These experts serve as a mediator to align the CMO and CIO in making the best overall decisions for their business. They tend to have prior technical industry experience and understand the full scope of factors at play to help businesses choose technology that is the right fit for their specific needs. I’ve seen technical advisors from all kinds of backgrounds such as solutions architects, engineers, lead developers, and marketing technologists—basically anyone with a business technical profile that grasps both the technical and business needs of organizations. Companies I’ve worked with often source these advisors from third-party organizations like analyst groups they already work with and trust.
A trusted advisor will help by:
- Validating requirements: Works closely with the CMO and CIO to identify what the essential requirements are and validate that the platform or technology can support these.
- Validating operational efficiency: Will ensure that a selected solution will provide the company the capability to deliver high-quality experiences for customers cost-effectively today and in the future.
- Ensuring ease of implementation: Will verify development requirements, considering factors such as the technology stack, whether the architecture is extensible and capable of integrations, if documentation and training is available, and whether there is a developer community for resources and support as well as reliable, quality vendor support.
- Ensuring ease of use for end-users: Will assess whether a platform is easy and intuitive to use for end-users, considering factors such as whether an employee can do their job in one interface or will need to juggle multiple logins across multiple interfaces.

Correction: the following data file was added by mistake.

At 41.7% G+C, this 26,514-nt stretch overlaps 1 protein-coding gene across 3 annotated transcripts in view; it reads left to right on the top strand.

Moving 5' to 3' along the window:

The technical advisor works closely across multiple client teams—including developers and marketing practitioners—in addition to the CIO and CMO, to make sure the options are aligned with their needs for capabilities and ease of use. Today, organizations that have already taken on the latest digital transformations for their marketing are adjusting more easily to impact from the pandemic, shifting to digital channels as retail has slowed or shut down for them completely. At the same time, businesses that haven’t are rushing to find a quick solution for immediate implementation. While this may be the right move to survive the current crisis, these organizations will inevitably have to re-budget, rebuild and further fund ongoing investments in addition to dealing with headaches from having chosen less-than-ideally integrated solutions as a bandage for the meantime.
For those that do have the capability to take on a long-term, comprehensive approach where consolidation of technologies with more robust solutions may be a better fit today, moving forward with a technical advisor will be key to getting there faster, and with the best options in place. Having an expert who can speak the language of both IT and marketing will ensure that the right technology is selected to drive business success for years to come.
Pieter Brinkman, Senior Director of Technical Marketing, Sitecore